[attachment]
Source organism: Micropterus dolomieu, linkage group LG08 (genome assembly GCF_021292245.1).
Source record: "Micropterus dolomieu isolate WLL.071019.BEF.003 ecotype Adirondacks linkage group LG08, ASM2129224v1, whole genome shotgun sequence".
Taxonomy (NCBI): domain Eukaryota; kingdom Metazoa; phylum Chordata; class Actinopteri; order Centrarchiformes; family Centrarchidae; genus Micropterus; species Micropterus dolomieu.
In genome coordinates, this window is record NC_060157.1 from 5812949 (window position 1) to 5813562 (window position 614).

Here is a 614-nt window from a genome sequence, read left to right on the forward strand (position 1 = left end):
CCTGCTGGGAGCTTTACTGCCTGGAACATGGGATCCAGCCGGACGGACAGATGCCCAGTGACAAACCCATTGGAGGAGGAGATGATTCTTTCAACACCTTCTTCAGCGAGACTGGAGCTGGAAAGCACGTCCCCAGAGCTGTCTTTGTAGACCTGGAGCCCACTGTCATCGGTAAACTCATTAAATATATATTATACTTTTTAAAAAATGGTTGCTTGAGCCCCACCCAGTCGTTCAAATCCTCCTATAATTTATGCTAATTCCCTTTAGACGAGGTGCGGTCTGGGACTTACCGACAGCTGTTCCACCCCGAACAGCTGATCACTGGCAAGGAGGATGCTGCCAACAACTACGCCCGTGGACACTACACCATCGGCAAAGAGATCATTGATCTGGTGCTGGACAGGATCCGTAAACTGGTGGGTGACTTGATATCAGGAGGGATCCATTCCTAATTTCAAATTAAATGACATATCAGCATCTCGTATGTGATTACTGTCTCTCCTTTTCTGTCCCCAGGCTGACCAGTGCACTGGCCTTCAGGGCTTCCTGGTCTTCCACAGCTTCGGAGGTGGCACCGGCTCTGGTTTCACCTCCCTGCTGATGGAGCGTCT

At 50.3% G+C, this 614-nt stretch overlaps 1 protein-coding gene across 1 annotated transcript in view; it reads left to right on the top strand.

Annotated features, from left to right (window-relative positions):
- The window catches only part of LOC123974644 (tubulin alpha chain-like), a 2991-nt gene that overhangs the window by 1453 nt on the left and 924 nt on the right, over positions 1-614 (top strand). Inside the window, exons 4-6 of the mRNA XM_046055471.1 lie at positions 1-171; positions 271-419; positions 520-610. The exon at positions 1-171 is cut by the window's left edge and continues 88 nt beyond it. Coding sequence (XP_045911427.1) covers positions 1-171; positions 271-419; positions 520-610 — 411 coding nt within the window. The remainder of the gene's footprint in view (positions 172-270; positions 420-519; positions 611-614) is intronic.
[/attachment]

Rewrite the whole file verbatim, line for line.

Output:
Source organism: Micropterus dolomieu, linkage group LG08 (genome assembly GCF_021292245.1).
Source record: "Micropterus dolomieu isolate WLL.071019.BEF.003 ecotype Adirondacks linkage group LG08, ASM2129224v1, whole genome shotgun sequence".
Taxonomy (NCBI): domain Eukaryota; kingdom Metazoa; phylum Chordata; class Actinopteri; order Centrarchiformes; family Centrarchidae; genus Micropterus; species Micropterus dolomieu.
In genome coordinates, this window is record NC_060157.1 from 5812949 (window position 1) to 5813562 (window position 614).

Here is a 614-nt window from a genome sequence, read left to right on the forward strand (position 1 = left end):
CCTGCTGGGAGCTTTACTGCCTGGAACATGGGATCCAGCCGGACGGACAGATGCCCAGTGACAAACCCATTGGAGGAGGAGATGATTCTTTCAACACCTTCTTCAGCGAGACTGGAGCTGGAAAGCACGTCCCCAGAGCTGTCTTTGTAGACCTGGAGCCCACTGTCATCGGTAAACTCATTAAATATATATTATACTTTTTAAAAAATGGTTGCTTGAGCCCCACCCAGTCGTTCAAATCCTCCTATAATTTATGCTAATTCCCTTTAGACGAGGTGCGGTCTGGGACTTACCGACAGCTGTTCCACCCCGAACAGCTGATCACTGGCAAGGAGGATGCTGCCAACAACTACGCCCGTGGACACTACACCATCGGCAAAGAGATCATTGATCTGGTGCTGGACAGGATCCGTAAACTGGTGGGTGACTTGATATCAGGAGGGATCCATTCCTAATTTCAAATTAAATGACATATCAGCATCTCGTATGTGATTACTGTCTCTCCTTTTCTGTCCCCAGGCTGACCAGTGCACTGGCCTTCAGGGCTTCCTGGTCTTCCACAGCTTCGGAGGTGGCACCGGCTCTGGTTTCACCTCCCTGCTGATGGAGCGTCT

At 50.3% G+C, this 614-nt stretch overlaps 1 protein-coding gene across 1 annotated transcript in view; it reads left to right on the top strand.

Annotated features, from left to right (window-relative positions):
- The window catches only part of LOC123974644 (tubulin alpha chain-like), a 2991-nt gene that overhangs the window by 1453 nt on the left and 924 nt on the right, over positions 1-614 (top strand). Inside the window, exons 4-6 of the mRNA XM_046055471.1 lie at positions 1-171; positions 271-419; positions 520-610. The exon at positions 1-171 is cut by the window's left edge and continues 88 nt beyond it. Coding sequence (XP_045911427.1) covers positions 1-171; positions 271-419; positions 520-610 — 411 coding nt within the window. The remainder of the gene's footprint in view (positions 172-270; positions 420-519; positions 611-614) is intronic.